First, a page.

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One of the films in the 3-disk boxed DVD set called "More Treasures from American Film Archives (2004)", compiled by the National Film Preservation Foundation from 5 American film archives. This film has a running time of 5 minutes. See more »
This short film begins with a nicely composed shot of what appears to be the garden of an English manor house, with a gravel path stretching into the foreground. An elderly but spry bearded gentleman dressed in the traditional flannels of a country squire strides towards us. Birds are twittering, a stray moth flits past the lens, and we can hear the gravel crunching as he gets closer. He dabs at his nose with a handkerchief, then abruptly seems to notice the camera (and presumably the crew of technicians) for the first time. "Well, this is a surprise!" he exclaims quite unconvincingly. "Have you all come to see me, ladies and gentlemen?" The gent is George Bernard Shaw, and he's here to improvise a brief address for the unseen cinema audience. He speaks in clipped, perfectly enunciated Henry Higgins-style English, with nary a hint of his native Ireland. His delivery falters a bit here and there, but his air of authority is unmistakable.
By the time he turned 70 in 1926 Shaw had written most of his major works and had been a literary celebrity for over three decades. Now, at the age of 71, he would become something of a movie star, or at least a star of newsreels. Over the next few years Shaw would deliver jovial orations in several sound films (this Fox Movietone short marks his second such appearance) and he was said to be an audience favorite. It's easy to see why: even when he's rambling his way through a series of disjointed remarks, as he does here, he's charming and funny.
Almost as soon as the Fox Studio acquired a sound-on-film system to make newsreels their crews were sent around the world to capture talkie footage of of celebrities, everyone from Charles Lindbergh to Arthur Conan Doyle. Even Benito Mussolini delivered a speech in broken English to the Movietone cameras, and Shaw seems to have been aware of this, for he spends much of his time here poking fun at the Italian dictator. He assumes a formidable pose, lowers his brow, glowers at us in a menacing fashion and even raises his arm in the Fascist salute, then relaxes and remarks that although he himself is able to strike this threatening pose or take it off at will, Signor Mussolini is condemned to go through life looking like this, "though he is a most amiable man." This kind of joshing might make contemporary viewers a bit queasy, but it's important to note, first, that Shaw was most certainly being facetious, and furthermore that the true evil of Fascism was not widely understood at the time this film was made, even by highly intelligent and well-informed persons such as G. B. Shaw. It's also worth adding that in "Buoyant Billions," Shaw's last full-length play, he made clear his disdain for Mussolini and Hitler.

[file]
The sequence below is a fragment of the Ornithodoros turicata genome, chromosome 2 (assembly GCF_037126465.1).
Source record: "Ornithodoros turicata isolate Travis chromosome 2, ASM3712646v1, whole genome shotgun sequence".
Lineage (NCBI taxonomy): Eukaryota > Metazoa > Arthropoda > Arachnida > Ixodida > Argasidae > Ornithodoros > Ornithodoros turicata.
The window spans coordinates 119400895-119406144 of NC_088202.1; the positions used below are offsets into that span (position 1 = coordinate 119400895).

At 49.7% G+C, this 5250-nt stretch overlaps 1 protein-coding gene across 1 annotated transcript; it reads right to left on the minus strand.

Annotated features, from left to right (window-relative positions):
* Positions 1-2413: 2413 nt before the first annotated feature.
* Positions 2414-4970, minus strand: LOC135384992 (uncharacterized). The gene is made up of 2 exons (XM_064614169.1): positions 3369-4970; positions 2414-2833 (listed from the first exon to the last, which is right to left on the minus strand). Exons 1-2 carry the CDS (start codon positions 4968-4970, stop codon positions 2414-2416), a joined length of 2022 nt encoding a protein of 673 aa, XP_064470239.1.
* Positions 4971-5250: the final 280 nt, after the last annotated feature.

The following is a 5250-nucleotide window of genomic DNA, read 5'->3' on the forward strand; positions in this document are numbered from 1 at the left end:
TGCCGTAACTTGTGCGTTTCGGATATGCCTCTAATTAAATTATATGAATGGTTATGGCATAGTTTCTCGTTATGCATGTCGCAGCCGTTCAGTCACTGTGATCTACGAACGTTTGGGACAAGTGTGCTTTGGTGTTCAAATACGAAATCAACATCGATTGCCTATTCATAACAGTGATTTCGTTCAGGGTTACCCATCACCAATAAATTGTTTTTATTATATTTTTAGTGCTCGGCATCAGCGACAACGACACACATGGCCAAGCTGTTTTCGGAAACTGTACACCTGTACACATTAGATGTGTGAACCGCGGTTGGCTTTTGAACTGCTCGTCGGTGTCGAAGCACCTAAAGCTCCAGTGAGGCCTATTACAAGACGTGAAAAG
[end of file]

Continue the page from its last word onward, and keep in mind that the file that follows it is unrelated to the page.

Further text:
Getting back to the film at hand, our speaker concludes with an anecdote about a little girl who encountered him on a public street in Wales and was urged by her father to ask him for his autograph, even though she had no idea who he was. And then, with a jolly wave, Shaw bids us goodbye. His talk for the camera, barely five minutes in length, is slight in content yet oddly hypnotic. Like those very early motion pictures of ocean waves and passing trains, this brief film gives us a glimpse of a brand new technology and allows us to imagine its impact on audiences when most movies were still silent, while the somewhat frivolous nature of Shaw's off-the-cuff remarks gives us a sense of the man's playful side. This film is a fascinating little treasure.
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